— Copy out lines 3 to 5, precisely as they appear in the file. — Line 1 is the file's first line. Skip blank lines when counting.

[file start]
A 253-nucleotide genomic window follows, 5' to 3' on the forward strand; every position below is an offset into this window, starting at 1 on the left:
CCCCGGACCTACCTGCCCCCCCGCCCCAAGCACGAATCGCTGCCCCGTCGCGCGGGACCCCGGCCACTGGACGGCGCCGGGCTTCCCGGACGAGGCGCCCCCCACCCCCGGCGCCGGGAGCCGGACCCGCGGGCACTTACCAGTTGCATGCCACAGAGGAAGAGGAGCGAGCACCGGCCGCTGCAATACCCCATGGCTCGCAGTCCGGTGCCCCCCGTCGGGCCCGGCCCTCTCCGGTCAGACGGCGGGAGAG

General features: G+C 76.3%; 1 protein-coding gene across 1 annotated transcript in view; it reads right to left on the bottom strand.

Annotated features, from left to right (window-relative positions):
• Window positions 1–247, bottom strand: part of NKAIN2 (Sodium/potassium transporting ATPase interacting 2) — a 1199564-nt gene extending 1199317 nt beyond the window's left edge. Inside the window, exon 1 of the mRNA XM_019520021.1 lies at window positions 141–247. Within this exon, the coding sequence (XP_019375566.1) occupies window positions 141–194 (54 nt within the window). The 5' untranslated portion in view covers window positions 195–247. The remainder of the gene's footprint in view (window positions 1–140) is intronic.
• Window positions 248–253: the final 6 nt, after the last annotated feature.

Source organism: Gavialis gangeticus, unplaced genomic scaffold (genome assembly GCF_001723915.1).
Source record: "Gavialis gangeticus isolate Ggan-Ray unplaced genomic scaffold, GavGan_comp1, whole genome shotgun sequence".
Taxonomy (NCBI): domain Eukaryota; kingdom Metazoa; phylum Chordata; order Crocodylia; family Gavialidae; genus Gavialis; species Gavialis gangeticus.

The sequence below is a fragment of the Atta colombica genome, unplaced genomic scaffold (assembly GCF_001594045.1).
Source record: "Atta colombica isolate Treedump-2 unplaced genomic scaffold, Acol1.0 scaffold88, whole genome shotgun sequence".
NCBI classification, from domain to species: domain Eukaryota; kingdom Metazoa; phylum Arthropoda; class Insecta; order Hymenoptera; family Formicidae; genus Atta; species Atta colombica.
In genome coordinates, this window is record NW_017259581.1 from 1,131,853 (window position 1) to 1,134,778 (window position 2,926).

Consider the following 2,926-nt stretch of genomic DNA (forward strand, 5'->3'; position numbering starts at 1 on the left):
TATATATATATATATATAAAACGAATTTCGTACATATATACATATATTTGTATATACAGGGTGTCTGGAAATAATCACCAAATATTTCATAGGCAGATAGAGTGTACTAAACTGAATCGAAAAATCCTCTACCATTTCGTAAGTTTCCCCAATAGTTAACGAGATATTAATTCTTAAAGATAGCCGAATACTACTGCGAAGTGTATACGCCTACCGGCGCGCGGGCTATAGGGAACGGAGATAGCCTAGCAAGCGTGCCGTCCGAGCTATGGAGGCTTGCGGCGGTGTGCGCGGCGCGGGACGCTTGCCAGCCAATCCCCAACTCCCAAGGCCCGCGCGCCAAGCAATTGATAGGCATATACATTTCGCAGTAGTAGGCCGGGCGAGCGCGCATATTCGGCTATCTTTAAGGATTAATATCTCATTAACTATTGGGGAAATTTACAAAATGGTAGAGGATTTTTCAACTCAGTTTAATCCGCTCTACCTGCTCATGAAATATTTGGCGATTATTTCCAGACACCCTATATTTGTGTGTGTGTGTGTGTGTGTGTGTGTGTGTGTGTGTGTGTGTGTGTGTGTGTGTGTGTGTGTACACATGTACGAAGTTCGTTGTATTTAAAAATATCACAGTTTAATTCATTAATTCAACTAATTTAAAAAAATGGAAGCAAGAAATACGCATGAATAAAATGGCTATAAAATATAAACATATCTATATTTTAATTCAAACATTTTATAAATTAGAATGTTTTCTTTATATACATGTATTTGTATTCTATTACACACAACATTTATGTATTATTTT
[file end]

General features: G+C 76.3%; 1 protein-coding gene across 1 annotated transcript in view; it reads right to left on the bottom strand.

Annotated features, from left to right (window-relative positions):
• Window positions 1–247, bottom strand: part of NKAIN2 (Sodium/potassium transporting ATPase interacting 2) — a 1199564-nt gene extending 1199317 nt beyond the window's left edge. Inside the window, exon 1 of the mRNA XM_019520021.1 lies at window positions 141–247. Within this exon, the coding sequence (XP_019375566.1) occupies window positions 141–194 (54 nt within the window). The 5' untranslated portion in view covers window positions 195–247. The remainder of the gene's footprint in view (window positions 1–140) is intronic.